The effect of tailored Web-based interventions on pain in adults: a systematic review protocol
journal contributionposted on 24.05.2021, 20:24 authored by Géraldine Martorella, C. Gélinas, M. Bérubé, M. Boitor, Suzanne Fredericks, S. LeMay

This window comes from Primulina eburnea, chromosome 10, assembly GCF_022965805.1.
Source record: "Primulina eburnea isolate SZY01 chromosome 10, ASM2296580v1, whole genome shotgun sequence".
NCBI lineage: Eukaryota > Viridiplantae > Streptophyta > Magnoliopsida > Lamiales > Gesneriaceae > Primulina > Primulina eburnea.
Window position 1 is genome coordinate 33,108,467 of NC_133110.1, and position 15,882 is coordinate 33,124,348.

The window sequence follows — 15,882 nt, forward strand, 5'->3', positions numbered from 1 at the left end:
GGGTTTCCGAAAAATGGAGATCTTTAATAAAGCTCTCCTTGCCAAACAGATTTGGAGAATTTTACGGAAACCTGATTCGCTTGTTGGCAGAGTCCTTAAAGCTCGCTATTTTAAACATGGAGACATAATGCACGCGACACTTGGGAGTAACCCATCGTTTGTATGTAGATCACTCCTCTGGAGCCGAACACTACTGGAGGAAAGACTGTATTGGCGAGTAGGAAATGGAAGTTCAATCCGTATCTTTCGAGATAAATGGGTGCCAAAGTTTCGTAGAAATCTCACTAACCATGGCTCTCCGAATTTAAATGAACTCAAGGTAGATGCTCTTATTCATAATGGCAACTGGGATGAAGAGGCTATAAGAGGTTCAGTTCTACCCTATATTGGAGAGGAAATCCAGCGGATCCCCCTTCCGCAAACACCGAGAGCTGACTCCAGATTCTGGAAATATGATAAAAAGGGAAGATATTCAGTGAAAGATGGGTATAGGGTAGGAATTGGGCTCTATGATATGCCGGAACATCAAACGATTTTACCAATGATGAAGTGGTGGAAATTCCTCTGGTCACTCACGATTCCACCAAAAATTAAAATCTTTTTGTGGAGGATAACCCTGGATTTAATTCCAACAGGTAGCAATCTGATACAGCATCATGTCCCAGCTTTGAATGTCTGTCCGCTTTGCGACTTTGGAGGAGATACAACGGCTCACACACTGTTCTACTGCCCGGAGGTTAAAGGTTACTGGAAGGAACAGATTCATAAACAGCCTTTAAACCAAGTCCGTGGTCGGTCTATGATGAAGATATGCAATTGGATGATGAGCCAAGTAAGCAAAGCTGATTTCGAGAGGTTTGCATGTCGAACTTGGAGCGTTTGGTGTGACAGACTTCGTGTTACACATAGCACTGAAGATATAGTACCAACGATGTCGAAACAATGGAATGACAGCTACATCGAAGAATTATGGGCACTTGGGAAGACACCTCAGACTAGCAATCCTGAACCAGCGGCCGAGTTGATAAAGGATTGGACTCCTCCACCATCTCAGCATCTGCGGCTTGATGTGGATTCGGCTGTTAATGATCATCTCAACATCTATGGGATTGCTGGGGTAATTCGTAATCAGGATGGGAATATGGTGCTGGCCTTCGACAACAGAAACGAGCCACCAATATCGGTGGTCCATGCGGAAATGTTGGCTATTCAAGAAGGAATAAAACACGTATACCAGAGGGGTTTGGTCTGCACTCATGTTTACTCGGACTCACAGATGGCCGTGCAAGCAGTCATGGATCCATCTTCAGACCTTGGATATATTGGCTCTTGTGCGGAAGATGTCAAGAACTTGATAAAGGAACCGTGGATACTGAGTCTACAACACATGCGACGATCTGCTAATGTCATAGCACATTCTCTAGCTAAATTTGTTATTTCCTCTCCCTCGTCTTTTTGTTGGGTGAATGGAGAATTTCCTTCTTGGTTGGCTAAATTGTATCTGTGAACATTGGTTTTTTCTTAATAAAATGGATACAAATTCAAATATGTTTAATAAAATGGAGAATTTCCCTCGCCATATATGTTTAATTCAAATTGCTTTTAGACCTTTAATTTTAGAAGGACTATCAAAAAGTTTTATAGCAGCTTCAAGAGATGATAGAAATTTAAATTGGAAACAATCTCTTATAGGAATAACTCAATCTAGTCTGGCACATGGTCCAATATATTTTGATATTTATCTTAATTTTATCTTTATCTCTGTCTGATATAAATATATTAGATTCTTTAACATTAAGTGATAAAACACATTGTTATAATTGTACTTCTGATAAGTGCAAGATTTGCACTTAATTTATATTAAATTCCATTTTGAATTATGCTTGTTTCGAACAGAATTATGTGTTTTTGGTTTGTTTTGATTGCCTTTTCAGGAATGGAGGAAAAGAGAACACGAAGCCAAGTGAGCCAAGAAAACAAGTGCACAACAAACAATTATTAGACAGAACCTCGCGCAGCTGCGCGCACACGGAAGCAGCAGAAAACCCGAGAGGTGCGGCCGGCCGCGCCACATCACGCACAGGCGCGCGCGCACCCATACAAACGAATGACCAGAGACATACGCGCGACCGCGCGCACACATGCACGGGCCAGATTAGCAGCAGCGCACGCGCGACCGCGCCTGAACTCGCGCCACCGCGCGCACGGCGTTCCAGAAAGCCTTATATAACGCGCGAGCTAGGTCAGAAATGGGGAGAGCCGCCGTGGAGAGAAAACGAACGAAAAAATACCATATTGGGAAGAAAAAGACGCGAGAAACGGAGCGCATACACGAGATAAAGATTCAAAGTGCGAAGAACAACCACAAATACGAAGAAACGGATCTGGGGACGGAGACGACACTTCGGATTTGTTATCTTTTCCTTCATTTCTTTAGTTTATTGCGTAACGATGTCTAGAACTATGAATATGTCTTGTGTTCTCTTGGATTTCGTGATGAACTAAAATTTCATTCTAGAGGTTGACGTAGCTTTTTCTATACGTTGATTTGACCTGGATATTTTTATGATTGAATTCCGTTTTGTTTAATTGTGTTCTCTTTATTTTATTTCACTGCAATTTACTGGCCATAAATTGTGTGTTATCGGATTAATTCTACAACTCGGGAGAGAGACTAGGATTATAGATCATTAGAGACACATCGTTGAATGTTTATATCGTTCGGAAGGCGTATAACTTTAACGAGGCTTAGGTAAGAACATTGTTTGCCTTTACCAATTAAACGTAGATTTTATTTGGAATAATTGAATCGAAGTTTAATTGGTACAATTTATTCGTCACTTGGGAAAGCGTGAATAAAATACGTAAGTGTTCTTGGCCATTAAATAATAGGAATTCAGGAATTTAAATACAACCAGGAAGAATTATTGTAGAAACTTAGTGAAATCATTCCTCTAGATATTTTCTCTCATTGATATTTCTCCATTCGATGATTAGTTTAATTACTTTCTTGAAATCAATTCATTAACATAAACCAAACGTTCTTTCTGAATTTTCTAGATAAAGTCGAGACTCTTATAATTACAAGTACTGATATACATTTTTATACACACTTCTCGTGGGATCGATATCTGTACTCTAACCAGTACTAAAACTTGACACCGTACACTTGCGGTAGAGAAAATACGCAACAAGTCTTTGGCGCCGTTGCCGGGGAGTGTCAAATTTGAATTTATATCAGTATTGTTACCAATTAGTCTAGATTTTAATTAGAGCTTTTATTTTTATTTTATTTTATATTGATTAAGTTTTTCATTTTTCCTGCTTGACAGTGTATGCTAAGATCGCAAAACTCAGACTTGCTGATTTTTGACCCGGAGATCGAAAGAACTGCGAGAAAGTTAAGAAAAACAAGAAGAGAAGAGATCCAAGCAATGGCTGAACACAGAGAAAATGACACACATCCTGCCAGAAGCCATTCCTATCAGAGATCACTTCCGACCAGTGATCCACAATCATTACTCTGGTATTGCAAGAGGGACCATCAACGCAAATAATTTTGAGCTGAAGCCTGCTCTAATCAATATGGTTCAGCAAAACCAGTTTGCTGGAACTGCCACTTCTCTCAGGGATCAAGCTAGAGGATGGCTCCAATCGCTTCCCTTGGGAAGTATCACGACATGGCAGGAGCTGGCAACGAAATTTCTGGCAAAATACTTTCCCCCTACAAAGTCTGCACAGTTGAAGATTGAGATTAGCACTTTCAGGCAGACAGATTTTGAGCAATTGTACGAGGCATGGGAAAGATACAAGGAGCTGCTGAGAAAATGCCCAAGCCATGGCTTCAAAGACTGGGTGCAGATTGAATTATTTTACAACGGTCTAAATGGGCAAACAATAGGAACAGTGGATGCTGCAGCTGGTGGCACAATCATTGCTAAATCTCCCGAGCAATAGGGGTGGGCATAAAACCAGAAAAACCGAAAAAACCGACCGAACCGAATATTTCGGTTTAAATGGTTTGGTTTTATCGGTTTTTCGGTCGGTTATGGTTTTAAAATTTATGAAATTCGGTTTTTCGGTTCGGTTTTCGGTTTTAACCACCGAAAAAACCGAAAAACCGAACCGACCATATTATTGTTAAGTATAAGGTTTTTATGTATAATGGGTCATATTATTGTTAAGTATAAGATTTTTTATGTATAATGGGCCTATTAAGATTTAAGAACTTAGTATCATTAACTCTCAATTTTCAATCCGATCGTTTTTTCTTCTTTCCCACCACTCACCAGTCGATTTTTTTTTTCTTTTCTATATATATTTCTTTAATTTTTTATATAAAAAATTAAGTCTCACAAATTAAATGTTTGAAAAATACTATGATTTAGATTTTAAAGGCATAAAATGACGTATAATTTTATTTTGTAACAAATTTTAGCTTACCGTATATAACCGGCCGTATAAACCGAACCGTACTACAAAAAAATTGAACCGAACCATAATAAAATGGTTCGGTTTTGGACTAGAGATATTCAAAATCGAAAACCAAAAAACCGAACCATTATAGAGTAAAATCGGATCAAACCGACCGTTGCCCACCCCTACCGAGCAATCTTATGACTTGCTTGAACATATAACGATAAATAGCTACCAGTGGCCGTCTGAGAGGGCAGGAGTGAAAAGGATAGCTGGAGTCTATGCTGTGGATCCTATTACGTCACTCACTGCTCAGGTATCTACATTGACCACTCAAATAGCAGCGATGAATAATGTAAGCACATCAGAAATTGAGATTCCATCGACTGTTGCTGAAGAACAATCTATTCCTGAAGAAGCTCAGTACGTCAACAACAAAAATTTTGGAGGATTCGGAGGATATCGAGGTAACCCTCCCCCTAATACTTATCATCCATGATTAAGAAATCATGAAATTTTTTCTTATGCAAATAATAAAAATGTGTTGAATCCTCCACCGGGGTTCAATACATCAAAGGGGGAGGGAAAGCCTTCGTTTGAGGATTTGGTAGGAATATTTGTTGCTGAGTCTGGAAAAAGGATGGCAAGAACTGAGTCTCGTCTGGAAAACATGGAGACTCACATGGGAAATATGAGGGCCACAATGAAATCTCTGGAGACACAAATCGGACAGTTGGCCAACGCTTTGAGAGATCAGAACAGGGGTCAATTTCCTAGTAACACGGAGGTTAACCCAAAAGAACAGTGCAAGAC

Background Information technologies can facilitate the implementation of health interventions, especially in the case of widespread conditions such as pain. Tailored Web-based interventions have been recognized for health behavior change among diverse populations. However, none of the systematic reviews looking at Web-based interventions for pain management has specifically addressed the contribution of tailoring. Methods The aims of this systematic review are to assess the effect of tailored Web-based pain management interventions on pain intensity and physical and psychological functions. Randomized controlled trials including adults suffering from any type of pain and involving Web-based interventions for pain management, using at least one of the three tailoring strategies (personalization, feedback, or adaptation), will be considered. The following types of comparisons will be carried out: tailored Web-based intervention with (1) usual care (passive control group), (2) face-to-face intervention, and (3) standardized Web-based intervention. The primary outcome will be pain intensity measured using a self-report measure such as the numeric rating scale (e.g., 0–10) or visual analog scale (e.g., 0–100). Secondary outcomes will include pain interference with activities and psychological well-being. A systematic review of English and French articles using MEDLINE, Embase, CINAHL, PsycINFO, Web of Science, and Cochrane Library will be conducted from January 2000 to December 2015. Eligibility assessment will be performed independently in an unblinded standardized manner by two reviewers. Extracted data will include the following: sample size, demographics, dropout rate, number and type of study groups, type of pain, inclusion and exclusion criteria, study setting, type of Web-based intervention, tailoring strategy, comparator, type of pain intensity measure, pain-related disability and psychological well-being outcomes, and times of measurement. Disagreements between reviewers at the full-text level will be resolved by consulting a third reviewer, a senior researcher. Discussion This systematic review is the first one looking at the specific ingredients and effects of tailored and Web-based interventions for pain management. Results of this systematic review could contribute to a better understanding of the mechanisms by which Web-based interventions could be helpful for people facing pain problems.